Mr. King, by contrast, had just seen the officers who beat him acquitted. Cities from coast to coast were in violent upheaval. Mr. King was speaking to reporters, without benefit of a speech writer. What he said might be more important. This double repost has pictures from The Library of Congress.

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Tim Curry

Posted in Georgia History, History, Holidays, Library of Congress, Music by chamblee54 on April 19, 2021






Tim Curry was born seventy two years ago today. It would be quite a while before April 19 was known as got a minute day. Mr. Curry is an actor, singer, and all around phenomenon. The role that made him a star was Frank-n-Furter in ” The Rocky Horror Show”.

Mr. Curry is best known for playing a flamboyant transvestite. His wikipedia page does not discuss his personal life. If you go to google, and type “is tim curry” the top five results are gay, married, dead, alive, died. A visit to some of the sites listed gave no definite answers. One of the sites tried to slip a *trojan horse* into this machine. Some things are better left a mystery.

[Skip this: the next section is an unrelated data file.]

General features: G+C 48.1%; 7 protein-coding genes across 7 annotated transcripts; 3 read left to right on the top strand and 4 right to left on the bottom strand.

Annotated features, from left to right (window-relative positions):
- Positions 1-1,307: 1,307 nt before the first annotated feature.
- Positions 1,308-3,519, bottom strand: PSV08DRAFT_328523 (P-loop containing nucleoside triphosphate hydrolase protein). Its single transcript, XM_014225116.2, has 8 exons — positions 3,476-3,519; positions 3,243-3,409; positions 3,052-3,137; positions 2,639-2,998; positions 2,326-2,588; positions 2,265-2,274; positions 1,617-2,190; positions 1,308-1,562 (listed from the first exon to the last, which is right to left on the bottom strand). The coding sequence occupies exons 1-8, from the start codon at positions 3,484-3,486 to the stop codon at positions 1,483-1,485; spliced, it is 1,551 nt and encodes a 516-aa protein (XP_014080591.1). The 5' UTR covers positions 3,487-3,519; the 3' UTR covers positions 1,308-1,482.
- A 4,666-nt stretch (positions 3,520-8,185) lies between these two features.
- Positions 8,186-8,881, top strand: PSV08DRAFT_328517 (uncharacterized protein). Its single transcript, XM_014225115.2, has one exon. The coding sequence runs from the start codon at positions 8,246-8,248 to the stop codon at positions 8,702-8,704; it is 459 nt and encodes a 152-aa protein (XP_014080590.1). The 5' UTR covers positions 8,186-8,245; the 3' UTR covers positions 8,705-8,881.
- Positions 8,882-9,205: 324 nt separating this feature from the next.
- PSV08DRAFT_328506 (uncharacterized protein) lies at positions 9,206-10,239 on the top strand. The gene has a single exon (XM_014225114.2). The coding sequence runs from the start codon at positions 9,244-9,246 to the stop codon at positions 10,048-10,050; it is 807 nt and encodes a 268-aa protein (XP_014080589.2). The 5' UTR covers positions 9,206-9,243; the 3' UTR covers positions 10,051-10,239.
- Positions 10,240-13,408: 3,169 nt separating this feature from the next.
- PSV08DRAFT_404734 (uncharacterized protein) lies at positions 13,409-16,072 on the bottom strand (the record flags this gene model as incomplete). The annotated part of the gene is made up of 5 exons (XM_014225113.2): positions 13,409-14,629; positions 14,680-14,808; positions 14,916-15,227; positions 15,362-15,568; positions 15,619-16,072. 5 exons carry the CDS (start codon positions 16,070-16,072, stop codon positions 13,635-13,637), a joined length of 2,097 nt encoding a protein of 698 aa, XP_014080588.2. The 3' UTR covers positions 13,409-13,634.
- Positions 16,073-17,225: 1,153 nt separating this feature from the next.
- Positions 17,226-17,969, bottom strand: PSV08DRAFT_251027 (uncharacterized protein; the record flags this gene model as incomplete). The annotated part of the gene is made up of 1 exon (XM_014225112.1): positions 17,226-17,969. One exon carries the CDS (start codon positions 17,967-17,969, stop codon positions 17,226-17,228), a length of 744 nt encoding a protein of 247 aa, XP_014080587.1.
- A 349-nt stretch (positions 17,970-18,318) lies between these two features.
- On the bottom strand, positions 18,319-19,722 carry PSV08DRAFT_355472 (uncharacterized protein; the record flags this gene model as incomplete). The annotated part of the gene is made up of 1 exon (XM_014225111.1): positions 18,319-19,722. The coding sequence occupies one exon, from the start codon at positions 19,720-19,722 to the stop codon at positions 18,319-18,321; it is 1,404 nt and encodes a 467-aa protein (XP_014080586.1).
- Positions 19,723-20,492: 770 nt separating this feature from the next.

After Dr. Furter went back to Transylvania, Mr. Curry made rock and roll albums. In 1978, a tour was put together to promote his vinyl debut. The first show in the United States was at the Agora Ballroom in Atlanta GA. PG was in the audience.

Riding into town on the 23 Ogelthorpe bus, PG got to talk to some ladies who were in town for a conference. They were worried about the crime. PG tried to reassure them by telling a recent news story. This lady was having breakfast in a downtown hotel, when she put her purse down on the floor. A handgun her husband had given her went off when the handbag hit the ground. The ladies breakfast companion was hit and killed.

Mr. Curry walked onstage eating a banana, grabbed a stool and turned it upside down. He appeared to be a bit tipsy. This did not affect his performance. Mr. Curry did most of the songs on his album, along with “Celluoid Heroes” by the Kinks. The latter song featured a Garbo impersonation.